Welcome back for my second post in my “How I Cope” series!
Last week, I talked about how exercise improves my anxiety disorder. This week, I’ll be talking about the affect reading has on my anxiety disorder.
In grade school, I was always the quiet girl. Academically, I was successful. Socially, however, I struggled. Not only that, I was almost always worried about something, whether it was a test, an argument with a friend, or not being able to meet the teacher’s expectations.
As I got older, I continued to worry a lot. I also felt more and more misunderstood and lonely. Reading was how I coped with my social difficulties, my worries, and my feelings of being misunderstood. At first, it gave me the opportunity to get a break from life. As I got older, it gave me the opportunity to read about characters who were also highly misunderstood; it helped me to feel less alone in my struggles.
After getting these much-needed breaks from life, it’s easier for me to confront my disorder and my feelings. It comforts me to know that there’s someone out there that feels the way I do, even if they’re only fictional.
Now, I can hear some of you groaning things like “I don’t like to read!” And I get it. For some people, reading is a chore that you swore you would never do again after you graduated from high school or college. Others never experienced the joy found in a pile of books. Still others associate reading with tedious assignments and nerve-wracking oral reports and tests.
Believe it or not, you can enjoy reading again. The nice thing about being an adult is that if you don’t like a book, you don’t have to finish it. And whether you enjoy a book or not, you’re not going to be tested over it. No one’s expecting you to hand in a book report.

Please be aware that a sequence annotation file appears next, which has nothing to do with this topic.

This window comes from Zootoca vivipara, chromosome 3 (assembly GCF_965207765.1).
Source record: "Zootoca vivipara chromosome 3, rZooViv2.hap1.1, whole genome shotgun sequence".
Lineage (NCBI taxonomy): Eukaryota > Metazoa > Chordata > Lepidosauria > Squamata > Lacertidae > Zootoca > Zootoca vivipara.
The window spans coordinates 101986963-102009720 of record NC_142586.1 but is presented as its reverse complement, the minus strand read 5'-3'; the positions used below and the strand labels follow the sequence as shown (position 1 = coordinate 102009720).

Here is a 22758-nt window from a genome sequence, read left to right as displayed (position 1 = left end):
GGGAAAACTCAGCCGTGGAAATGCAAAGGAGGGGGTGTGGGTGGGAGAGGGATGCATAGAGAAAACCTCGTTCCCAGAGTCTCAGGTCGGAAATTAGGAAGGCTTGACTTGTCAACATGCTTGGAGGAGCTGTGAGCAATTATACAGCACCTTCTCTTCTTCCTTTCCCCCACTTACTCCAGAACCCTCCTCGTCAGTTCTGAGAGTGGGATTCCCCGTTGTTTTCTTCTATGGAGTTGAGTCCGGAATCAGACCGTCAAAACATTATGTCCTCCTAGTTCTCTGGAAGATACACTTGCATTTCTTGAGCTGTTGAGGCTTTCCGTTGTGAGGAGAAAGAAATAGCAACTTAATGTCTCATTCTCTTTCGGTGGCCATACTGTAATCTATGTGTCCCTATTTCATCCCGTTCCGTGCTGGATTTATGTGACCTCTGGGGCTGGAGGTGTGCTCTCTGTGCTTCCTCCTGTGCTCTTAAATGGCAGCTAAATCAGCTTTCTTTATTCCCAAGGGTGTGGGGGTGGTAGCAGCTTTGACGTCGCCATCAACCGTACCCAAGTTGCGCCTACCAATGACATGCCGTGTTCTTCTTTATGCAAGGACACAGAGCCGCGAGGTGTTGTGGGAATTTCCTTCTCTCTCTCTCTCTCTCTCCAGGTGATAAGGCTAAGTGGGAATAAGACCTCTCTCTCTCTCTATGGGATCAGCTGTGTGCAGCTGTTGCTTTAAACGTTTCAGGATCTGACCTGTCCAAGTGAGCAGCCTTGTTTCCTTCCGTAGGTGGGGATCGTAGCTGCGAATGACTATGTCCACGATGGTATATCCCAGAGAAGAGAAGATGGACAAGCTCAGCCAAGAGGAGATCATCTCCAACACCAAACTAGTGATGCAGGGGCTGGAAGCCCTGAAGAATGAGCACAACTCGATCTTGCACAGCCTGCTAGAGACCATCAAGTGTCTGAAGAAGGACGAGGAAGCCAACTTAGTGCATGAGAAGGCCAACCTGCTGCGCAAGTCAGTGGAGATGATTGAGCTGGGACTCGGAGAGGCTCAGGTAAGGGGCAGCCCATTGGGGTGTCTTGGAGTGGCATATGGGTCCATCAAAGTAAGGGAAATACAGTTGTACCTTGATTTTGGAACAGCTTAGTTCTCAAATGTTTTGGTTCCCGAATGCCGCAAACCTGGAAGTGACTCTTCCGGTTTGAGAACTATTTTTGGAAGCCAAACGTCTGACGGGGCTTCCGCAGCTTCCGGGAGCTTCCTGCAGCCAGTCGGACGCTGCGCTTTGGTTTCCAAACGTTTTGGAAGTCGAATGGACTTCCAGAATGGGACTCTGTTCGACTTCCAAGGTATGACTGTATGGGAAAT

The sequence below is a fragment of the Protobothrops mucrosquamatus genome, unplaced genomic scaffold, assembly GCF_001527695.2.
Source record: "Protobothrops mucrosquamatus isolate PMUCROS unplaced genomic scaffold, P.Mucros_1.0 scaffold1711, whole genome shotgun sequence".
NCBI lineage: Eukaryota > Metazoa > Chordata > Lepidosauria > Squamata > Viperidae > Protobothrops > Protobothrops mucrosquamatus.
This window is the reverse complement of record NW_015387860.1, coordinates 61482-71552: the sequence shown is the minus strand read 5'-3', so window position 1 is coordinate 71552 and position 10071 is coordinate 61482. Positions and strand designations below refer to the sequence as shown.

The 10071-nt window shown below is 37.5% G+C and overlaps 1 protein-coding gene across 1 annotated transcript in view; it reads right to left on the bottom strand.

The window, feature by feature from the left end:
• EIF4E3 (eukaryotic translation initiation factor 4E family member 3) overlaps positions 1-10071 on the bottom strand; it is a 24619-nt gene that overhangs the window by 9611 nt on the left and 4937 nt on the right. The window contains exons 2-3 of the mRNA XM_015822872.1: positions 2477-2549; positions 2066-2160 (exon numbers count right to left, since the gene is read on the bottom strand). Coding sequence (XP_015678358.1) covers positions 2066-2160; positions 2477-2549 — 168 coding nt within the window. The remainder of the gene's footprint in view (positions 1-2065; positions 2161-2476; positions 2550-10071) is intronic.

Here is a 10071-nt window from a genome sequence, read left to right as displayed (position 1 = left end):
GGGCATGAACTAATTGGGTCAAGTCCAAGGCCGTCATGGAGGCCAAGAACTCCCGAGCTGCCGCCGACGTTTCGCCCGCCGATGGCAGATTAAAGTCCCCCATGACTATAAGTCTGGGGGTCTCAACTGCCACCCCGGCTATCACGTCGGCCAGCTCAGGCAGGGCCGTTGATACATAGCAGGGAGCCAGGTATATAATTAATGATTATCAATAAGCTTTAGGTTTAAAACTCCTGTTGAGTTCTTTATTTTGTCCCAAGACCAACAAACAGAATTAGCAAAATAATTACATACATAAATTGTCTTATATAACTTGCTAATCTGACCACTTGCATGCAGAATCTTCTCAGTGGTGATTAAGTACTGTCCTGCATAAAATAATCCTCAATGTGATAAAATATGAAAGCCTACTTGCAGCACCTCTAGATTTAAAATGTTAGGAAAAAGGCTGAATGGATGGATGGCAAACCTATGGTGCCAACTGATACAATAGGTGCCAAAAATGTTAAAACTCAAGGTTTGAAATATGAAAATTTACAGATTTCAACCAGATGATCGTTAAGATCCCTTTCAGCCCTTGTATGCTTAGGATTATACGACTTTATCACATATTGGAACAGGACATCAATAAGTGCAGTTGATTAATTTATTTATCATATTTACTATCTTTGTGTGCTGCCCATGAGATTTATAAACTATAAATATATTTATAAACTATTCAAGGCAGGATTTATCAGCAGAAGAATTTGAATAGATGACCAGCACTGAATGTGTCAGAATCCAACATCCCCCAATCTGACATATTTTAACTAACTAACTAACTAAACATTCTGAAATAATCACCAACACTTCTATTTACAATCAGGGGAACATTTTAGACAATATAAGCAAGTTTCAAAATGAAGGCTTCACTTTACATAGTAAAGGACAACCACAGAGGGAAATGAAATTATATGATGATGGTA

If you’ve never enjoyed reading, it’s not too late to experience that joy. Even if you think you’re too busy, I’ll show you how to incorporate it into your schedule.
As an anxious bookworm, here are my tips for (re)capturing the joy of reading, as well as incorporating it into your self-care routine:
- First, think about the subjects that you’re passionate about. You’ll be more likely to finish a book if it’s about a subject you enjoy.
- Start off with a short book. Picking up a short book is a good way to get back into reading; you’ll likely feel encouraged and motivated to continue reading.
- Remember that you don’t have to finish a book. If you’re not enjoying a book, and if it seems like a chore, then STOP READING IT! You’re not a failure if you don’t finish a book. Besides, reading should be something that you do for enjoyment. If you continue to read a book you hate, you will continue to reinforce your belief that reading is bad/boring/a chore/etc.
- Consider stopping by the library. Checking out library books is a budget-friendly alternative to buying brand-new books. If you’re struggling to pick out a book, you can ask a librarian for recommendations. Also, if you don’t like the book you’re reading, you don’t waste any money.
- Consider audiobooks. Audiobooks are great, especially if you’re short on time or you have a condition that makes reading print material difficult. The nice thing about audiobooks is that you can listen to them while doing other things, such as doing chores, commuting to work, and waiting at the doctor’s office.
Reading can be an excellent way to relax and cope with your anxiety. Even if you’ve never enjoyed reading in school, you can enjoy reading for pleasure. Reading for pleasure is a different experience from reading for school. Try it out; see what you think. Within the pages of a book, there’s a new world to discover.
What’s your favorite book? Leave your answer in the comments below.